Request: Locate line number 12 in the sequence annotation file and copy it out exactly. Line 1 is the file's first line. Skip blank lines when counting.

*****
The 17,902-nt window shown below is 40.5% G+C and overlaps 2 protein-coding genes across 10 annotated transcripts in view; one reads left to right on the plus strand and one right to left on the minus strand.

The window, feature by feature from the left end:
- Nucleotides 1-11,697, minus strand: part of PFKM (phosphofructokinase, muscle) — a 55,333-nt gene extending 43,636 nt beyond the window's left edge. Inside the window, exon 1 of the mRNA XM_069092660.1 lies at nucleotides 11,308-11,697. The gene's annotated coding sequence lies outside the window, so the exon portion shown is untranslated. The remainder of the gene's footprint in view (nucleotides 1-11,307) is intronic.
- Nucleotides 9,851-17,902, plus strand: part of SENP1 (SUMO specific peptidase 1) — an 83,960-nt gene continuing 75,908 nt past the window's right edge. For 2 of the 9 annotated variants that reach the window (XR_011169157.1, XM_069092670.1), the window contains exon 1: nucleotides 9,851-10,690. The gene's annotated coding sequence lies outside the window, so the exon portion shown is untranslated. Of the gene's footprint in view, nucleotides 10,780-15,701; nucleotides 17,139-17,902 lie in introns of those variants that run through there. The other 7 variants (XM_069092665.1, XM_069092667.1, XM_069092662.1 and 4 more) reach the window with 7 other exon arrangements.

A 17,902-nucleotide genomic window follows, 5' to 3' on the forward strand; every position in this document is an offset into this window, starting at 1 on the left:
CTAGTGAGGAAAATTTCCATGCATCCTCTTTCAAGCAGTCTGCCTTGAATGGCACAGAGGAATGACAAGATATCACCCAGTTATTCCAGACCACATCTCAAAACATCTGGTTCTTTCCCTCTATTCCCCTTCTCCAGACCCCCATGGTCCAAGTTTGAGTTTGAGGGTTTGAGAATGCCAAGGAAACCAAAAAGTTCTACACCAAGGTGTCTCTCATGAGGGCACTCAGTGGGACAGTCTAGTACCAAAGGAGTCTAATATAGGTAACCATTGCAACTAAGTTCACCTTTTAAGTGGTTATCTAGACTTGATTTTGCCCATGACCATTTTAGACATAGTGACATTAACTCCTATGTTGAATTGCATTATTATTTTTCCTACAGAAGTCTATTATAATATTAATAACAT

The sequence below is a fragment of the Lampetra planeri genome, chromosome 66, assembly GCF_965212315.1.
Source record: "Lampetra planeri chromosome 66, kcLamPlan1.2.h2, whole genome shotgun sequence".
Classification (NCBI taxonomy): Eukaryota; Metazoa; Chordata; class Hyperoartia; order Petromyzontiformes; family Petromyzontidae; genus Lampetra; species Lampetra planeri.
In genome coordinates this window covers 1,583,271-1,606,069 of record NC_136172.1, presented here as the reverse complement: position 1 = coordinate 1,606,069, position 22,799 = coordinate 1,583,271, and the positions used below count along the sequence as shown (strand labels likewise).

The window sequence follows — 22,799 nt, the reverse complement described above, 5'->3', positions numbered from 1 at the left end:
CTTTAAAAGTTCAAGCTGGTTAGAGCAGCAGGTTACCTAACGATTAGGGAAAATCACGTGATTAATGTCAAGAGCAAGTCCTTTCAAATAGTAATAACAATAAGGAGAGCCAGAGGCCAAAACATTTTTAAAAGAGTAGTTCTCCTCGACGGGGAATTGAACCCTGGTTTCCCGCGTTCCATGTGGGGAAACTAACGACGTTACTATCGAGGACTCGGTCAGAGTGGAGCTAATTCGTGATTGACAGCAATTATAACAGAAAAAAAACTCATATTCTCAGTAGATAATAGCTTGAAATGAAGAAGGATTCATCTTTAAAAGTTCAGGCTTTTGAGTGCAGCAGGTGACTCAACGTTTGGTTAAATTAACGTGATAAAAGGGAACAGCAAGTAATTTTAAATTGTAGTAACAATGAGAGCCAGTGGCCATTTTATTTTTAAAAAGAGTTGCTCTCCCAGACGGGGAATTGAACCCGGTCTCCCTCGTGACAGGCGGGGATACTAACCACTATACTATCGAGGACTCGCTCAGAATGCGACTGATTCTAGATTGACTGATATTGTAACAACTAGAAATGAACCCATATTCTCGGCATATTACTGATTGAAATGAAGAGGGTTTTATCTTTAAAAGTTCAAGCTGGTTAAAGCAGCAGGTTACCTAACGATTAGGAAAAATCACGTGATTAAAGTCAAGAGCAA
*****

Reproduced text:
CTTTAAAAGTTCAAGCTGGTTAGAGCAGCAGGTTACCTAACGATTAGGGAAAATCACGTGATTAATGTCAAGAGCAAGTCCTTTCAAATAGTAATAACAATAAGGAGAGCCAGAGGCCAAAACATTTTTAAAAGAGTAGTTCTCCTCGACGGGGAATTGAACCCTGGTTTCCCGCGTTCCATGTGGGGAAACTAACGACGTTACTATCGAGGACTCGGTCAGAGTGGAGCTAATTCGTGATTGACAGCAATTATAACAGAAAAAAAACTCATATTCTCAGTAGATAATAGCTTGAAATGAAGAAGGATTCATCTTTAAAAGTTCAGGCTTTTGAGTGCAGCAGGTGACTCAACGTTTGGTTAAATTAACGTGATAAAAGGGAACAGCAAGTAATTTTAAATTGTAGTAACAATGAGAGCCAGTGGCCATTTTATTTTTAAAAAGAGTTGCTCTCCCAGACGGGGAATTGAACCCGGTCTCCCTCGTGACAGGCGGGGATACTAACCACTATACTATCGAGGACTCGCTCAGAATGCGACTGATTCTAGATTGACTGATATTGTAACAACTAGAAATGAACCCATATTCTCGGCATATTACTGATTGAAATGAAGAGGGTTTTATCTTTAAAAGTTCAAGCTGGTTAAAGCAGCAGGTTACCTAACGATTAGGAAAAATCACGTGATTAAAGTCAAGAGCAA